use at its forward most position, at the right hand side as shown in Figure 1A.
When an acceleration of the vehicle is sensed above a predetermined threshold, a
crash sensor, in known manner, generates a signal indicative of a crash which causes
the pyrotechnic gas generator of unit 22 to fire, creating a tension in the cable
20. The tension in the cable 20 pulls the belt 14 in the rearward pretensioning
direction of arrow A in the region of 50 to 150 mm depending upon the vehicle size
The sudden movement of the belt 14 in the direction of
arrow A takes up any slack in the webbing 14 so as to correctly position a vehicle
occupant within a seat in order to maximise the benefit of the seat belt and correctly
position him for maximum effect of any secondary restraint such as an airbag.
Figure 1B shows the position of the belt 14 immediately
after pretensioning. After the pyrotechnic unit 22 has fired, the piston is prevented
from returning to its original position under the forward momentum of the vehicle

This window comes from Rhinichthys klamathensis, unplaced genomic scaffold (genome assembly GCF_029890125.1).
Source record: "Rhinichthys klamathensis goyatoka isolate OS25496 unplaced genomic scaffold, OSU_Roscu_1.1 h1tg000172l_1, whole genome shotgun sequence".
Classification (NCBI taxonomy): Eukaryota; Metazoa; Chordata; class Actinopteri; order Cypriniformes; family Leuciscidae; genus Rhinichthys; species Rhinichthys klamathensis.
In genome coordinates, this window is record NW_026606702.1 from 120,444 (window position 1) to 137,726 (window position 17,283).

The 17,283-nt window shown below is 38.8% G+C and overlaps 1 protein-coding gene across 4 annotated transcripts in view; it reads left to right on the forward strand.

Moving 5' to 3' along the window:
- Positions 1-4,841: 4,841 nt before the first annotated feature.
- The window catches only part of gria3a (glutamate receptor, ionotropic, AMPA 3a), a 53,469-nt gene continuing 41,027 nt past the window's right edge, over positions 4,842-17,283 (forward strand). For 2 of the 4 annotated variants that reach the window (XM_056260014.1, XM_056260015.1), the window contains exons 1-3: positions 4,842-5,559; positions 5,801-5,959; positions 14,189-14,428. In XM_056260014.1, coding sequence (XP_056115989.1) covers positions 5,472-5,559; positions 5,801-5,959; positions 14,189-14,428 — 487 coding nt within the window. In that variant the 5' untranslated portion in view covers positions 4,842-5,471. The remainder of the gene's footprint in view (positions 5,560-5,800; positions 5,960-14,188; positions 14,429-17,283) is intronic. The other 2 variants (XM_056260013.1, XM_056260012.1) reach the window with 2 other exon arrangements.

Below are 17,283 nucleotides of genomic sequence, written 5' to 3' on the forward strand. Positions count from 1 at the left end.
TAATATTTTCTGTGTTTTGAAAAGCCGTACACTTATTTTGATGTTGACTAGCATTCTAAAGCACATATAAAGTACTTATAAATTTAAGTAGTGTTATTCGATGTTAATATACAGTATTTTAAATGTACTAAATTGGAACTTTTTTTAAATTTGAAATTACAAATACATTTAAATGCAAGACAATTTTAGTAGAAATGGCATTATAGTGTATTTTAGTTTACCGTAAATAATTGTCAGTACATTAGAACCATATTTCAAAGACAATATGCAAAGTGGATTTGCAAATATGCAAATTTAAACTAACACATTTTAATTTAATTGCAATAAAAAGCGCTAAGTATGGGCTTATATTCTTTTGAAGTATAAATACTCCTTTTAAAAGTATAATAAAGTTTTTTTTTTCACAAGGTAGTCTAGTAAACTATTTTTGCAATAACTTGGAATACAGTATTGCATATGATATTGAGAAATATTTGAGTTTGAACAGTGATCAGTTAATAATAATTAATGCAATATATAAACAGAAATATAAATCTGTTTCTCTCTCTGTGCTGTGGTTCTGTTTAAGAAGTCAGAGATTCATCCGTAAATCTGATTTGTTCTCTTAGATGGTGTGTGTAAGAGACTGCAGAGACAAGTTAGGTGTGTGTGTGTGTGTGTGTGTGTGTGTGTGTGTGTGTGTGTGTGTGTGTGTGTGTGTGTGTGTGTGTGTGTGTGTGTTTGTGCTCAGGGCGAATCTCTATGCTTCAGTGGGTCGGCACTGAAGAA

occupant during a crash, by a restraining means.
A ratchet, or other form of non-return mechanism may be
built directly into the pretensioning unit 22 in known manner. For example saw-tooth
shaped projections may be built into the inside wall of the cylinder and a cooperating
tooth attached to the piston to allow the piston to move in the pretensioning direction
A but not the opposite direction.
In Figure 1A the pretensioning unit 22 is located at one
end of the slider bar 10. The webbing 14 is mounted on a bobbin 99 on the slider
bar 10 and in normal use, when restraining a seat occupant, will adopt the forward